An Austrian athlete’s bid to plunge from the edge of space and set a record by breaking the sound barrier has been scheduled for October 8 after the capsule was damaged during a practice jump.
Extreme sportsman Felix Baumgartner plans to jump from an altitude of 36,576 meters (120,000 feet) over the US town of Roswell, New Mexico in a space capsule dropped from a stratospheric balloon.
He hopes to become the first human to break the sound barrier — at 690 miles (1,110) kilometers per hour — during free fall and break a high-altitude jump record set 52 years ago by former US air force colonel Joe Kittinger.
“I feel like a tiger in a cage waiting to get out,” Baumgartner, 43, said in a statement.
In 2003 Baumgartner became the first person to make a free fall flight across the English Channel with the aid of a carbon wing.
He will make next month’s jump inside a 1.3-ton capsule that was repaired after being damaged during a practice jump from nearly 30,000 meters in July.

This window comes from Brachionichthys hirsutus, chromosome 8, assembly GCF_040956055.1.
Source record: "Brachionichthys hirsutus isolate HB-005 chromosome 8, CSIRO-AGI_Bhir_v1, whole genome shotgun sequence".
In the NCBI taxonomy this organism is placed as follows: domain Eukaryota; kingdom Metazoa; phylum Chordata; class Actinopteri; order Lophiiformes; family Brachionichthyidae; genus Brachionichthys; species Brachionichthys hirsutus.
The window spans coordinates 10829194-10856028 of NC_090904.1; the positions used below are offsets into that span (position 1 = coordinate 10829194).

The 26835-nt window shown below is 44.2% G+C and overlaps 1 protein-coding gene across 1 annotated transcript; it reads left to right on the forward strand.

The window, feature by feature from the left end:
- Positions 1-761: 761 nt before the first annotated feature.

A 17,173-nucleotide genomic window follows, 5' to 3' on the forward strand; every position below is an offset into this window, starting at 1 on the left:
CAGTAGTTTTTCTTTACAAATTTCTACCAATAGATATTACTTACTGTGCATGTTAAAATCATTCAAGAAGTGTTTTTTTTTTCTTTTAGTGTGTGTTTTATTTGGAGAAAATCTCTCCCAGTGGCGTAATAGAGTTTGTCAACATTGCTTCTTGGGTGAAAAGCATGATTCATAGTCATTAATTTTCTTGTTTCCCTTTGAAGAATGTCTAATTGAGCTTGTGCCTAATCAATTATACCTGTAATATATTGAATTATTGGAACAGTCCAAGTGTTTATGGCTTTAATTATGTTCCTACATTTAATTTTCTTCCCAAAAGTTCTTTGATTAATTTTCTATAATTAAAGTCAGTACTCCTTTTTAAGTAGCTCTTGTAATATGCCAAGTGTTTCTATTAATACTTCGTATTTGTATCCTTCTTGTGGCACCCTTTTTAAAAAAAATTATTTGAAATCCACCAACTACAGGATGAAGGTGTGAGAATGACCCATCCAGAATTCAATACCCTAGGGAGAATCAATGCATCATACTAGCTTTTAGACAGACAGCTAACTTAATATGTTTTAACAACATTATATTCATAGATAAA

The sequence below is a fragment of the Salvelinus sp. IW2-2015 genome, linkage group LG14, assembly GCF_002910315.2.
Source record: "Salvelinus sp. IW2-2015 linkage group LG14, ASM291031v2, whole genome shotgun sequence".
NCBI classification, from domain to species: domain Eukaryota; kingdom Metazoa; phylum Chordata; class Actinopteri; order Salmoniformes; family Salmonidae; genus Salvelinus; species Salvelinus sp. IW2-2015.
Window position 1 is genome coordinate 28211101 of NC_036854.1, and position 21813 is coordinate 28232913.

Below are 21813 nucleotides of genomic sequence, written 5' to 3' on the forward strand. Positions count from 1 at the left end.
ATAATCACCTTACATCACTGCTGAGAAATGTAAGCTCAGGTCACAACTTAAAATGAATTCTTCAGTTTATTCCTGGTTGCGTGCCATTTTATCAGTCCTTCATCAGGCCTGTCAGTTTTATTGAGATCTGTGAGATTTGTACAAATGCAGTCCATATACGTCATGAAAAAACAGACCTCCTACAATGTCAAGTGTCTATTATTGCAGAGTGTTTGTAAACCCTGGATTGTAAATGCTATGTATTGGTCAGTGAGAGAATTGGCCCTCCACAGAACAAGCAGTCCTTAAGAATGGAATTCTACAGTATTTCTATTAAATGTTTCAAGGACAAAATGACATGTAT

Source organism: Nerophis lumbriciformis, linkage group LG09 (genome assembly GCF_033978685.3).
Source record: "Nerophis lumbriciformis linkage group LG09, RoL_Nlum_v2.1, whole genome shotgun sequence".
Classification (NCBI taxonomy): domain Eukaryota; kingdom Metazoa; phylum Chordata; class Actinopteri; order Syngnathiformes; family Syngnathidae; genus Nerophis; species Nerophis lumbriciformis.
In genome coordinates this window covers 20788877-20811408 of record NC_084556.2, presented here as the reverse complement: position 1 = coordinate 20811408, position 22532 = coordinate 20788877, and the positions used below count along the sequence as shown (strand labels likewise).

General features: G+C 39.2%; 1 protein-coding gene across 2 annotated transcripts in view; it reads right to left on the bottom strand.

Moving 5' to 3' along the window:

During that jump, he reached speeds of up to 864 kilometers per hour, as fast as a commercial airliner, before deploying a parachute and landing safely away from the capsule, organizers said.
Organizers said the capsule has since been repaired and has successfully undergone testing at an altitude chamber in Texas.
Organizers of the so-called Red Bull Stratos Project — sponsored by the Austrian energy drink maker — also aim to collect data that could help improve the safety of space travel and allow for high-altitude ejections.
They hope to break a number of records, including for highest speed in free fall, highest jump, highest manned balloon flight and longest free fall.